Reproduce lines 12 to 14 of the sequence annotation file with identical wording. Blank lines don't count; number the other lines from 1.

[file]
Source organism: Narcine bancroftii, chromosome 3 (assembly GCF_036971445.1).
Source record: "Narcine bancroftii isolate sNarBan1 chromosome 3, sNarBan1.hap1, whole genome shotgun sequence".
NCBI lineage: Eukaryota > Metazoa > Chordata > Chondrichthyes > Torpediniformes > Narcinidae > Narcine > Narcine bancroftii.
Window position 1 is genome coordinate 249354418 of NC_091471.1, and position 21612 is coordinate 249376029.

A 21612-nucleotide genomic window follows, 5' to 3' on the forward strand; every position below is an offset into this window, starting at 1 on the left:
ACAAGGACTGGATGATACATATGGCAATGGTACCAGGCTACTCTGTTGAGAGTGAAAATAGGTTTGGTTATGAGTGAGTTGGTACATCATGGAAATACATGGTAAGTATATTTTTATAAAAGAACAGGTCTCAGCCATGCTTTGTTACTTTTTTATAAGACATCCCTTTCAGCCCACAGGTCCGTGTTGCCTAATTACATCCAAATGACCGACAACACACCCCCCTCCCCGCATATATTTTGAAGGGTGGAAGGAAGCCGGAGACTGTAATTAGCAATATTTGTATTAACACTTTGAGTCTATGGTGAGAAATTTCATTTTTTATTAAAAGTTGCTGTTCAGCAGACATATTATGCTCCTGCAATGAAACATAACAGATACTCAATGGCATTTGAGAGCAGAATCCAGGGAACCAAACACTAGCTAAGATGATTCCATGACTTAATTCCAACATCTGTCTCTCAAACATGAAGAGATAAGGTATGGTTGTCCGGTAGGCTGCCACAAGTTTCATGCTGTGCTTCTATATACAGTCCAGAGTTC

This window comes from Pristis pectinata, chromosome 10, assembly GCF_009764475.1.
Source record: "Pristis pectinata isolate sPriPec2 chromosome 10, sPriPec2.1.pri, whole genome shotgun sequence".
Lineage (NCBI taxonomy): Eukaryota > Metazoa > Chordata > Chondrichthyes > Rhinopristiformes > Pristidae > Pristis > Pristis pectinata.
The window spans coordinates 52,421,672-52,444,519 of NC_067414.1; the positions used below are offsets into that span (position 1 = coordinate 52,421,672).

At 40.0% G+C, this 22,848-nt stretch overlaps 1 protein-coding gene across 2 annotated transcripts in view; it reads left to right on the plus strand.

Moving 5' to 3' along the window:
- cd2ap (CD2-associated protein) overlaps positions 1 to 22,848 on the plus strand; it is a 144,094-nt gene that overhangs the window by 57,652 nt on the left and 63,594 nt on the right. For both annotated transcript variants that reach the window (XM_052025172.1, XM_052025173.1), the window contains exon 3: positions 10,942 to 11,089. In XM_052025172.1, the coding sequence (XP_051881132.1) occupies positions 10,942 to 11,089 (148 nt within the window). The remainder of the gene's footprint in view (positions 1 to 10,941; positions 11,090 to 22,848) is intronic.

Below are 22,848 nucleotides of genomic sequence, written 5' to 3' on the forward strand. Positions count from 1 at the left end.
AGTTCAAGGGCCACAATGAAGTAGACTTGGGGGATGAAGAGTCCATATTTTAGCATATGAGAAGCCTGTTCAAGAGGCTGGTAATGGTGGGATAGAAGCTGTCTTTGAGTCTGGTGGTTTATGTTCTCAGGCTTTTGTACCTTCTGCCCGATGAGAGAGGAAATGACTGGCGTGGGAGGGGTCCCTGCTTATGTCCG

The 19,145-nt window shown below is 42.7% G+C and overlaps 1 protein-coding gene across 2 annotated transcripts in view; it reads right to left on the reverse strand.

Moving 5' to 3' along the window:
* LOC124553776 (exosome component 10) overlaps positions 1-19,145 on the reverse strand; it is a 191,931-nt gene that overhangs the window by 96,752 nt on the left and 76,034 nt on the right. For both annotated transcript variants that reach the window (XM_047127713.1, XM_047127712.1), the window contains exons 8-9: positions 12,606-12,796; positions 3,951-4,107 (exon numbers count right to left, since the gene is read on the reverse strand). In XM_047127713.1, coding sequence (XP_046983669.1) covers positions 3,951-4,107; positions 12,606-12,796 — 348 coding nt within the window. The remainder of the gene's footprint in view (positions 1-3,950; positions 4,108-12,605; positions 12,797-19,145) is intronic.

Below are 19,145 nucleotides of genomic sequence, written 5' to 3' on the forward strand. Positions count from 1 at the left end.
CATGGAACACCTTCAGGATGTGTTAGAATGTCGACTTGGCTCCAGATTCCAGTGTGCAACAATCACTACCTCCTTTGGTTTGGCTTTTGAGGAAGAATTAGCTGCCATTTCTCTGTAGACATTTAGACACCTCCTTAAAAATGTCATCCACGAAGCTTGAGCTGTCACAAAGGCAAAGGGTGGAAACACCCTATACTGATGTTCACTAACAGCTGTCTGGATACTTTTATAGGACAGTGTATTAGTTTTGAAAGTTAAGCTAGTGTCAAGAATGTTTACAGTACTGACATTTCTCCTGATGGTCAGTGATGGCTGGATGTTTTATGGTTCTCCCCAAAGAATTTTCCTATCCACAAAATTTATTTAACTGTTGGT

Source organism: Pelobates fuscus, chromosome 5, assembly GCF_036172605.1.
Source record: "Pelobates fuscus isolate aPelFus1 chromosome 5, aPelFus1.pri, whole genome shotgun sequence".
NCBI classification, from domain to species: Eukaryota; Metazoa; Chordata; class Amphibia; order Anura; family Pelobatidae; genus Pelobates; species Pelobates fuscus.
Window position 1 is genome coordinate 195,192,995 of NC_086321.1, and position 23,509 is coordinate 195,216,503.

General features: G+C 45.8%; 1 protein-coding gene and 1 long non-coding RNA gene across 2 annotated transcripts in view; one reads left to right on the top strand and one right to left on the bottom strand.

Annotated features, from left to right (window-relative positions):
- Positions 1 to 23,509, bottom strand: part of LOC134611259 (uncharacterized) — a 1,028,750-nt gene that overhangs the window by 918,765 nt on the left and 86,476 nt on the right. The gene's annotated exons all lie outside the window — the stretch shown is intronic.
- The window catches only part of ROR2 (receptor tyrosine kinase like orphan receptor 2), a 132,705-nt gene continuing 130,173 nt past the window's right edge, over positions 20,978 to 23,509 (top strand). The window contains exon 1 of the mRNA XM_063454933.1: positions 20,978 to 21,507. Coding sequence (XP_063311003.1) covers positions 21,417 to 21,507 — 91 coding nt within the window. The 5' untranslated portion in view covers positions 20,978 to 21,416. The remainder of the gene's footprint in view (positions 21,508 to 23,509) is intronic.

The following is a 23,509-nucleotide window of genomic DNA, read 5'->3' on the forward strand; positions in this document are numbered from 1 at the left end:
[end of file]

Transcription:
Moving 5' to 3' along the window:
- cd2ap (CD2-associated protein) overlaps positions 1 to 22,848 on the plus strand; it is a 144,094-nt gene that overhangs the window by 57,652 nt on the left and 63,594 nt on the right. For both annotated transcript variants that reach the window (XM_052025172.1, XM_052025173.1), the window contains exon 3: positions 10,942 to 11,089. In XM_052025172.1, the coding sequence (XP_051881132.1) occupies positions 10,942 to 11,089 (148 nt within the window). The remainder of the gene's footprint in view (positions 1 to 10,941; positions 11,090 to 22,848) is intronic.

Below are 22,848 nucleotides of genomic sequence, written 5' to 3' on the forward strand. Positions count from 1 at the left end.